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Remember, proceed with caution!



While trenchers are designed for digging through soil, some trencher blades allow you to cut through roots and other underground obstacles as well.





Without one of these blades. A small, walk-behind gasoline trencher will rip up roots up to about 2 inches in diameter, the bigger “Ditch Witch” trenchers with diesel engines can handle much larger roots (and it will actually “chew” through roots that won’t rip out much more chewing than cutting). It’s not a good idea to cut the roots of already damaged trees.

Also, roots that are more than two inches wide or close to the trunk should not be pruned, cut or dug through because they help anchor the tree. Tree age and species will also affect how the plant reacts.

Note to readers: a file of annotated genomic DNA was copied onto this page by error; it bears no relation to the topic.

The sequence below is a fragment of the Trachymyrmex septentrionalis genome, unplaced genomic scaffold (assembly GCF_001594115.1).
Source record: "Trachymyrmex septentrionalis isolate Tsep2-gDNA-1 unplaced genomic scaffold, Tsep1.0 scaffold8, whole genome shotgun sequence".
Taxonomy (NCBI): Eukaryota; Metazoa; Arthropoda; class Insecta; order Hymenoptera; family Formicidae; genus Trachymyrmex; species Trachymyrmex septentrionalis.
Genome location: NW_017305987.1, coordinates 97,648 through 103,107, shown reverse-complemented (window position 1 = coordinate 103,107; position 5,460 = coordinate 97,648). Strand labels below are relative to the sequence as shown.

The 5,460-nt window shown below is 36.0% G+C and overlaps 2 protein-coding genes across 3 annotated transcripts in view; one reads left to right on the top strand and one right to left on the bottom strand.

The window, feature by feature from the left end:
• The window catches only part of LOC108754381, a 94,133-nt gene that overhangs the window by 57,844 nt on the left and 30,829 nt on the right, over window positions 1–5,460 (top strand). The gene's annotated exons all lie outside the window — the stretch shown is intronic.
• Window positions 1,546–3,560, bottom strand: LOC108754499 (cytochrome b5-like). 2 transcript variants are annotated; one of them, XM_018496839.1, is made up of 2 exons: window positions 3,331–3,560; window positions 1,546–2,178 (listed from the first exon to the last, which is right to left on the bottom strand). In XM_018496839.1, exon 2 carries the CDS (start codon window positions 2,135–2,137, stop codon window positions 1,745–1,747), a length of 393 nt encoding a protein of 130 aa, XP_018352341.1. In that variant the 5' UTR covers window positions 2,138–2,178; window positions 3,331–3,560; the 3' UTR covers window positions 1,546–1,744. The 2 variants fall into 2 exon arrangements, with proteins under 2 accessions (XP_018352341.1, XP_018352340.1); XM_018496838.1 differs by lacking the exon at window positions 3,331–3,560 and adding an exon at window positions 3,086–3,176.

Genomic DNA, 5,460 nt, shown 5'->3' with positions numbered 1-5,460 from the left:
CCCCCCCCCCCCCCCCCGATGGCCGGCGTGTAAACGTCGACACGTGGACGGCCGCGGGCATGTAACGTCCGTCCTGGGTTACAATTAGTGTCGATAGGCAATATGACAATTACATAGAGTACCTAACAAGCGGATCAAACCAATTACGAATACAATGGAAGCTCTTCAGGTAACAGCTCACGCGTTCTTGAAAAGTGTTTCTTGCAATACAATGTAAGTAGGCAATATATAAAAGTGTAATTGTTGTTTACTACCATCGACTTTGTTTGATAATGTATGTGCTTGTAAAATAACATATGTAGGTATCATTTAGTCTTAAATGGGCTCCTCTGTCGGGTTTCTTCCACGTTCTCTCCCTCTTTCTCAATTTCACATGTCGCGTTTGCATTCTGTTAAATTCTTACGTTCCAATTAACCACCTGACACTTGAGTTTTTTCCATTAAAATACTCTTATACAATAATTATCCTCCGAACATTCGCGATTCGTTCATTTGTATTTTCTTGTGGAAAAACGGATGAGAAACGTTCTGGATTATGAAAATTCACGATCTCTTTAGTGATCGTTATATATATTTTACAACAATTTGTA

Shut down the trencher immediately if teeth begin breaking off the blade, the blade becomes stuck or the blade chain breaks.



Before attempting to cut tree roots, talk to your arborist about what may or may not be safe for your tree. Your arborist can prune the roots for you, or you can follow our step-by-step guidelines for DIY root cutting.





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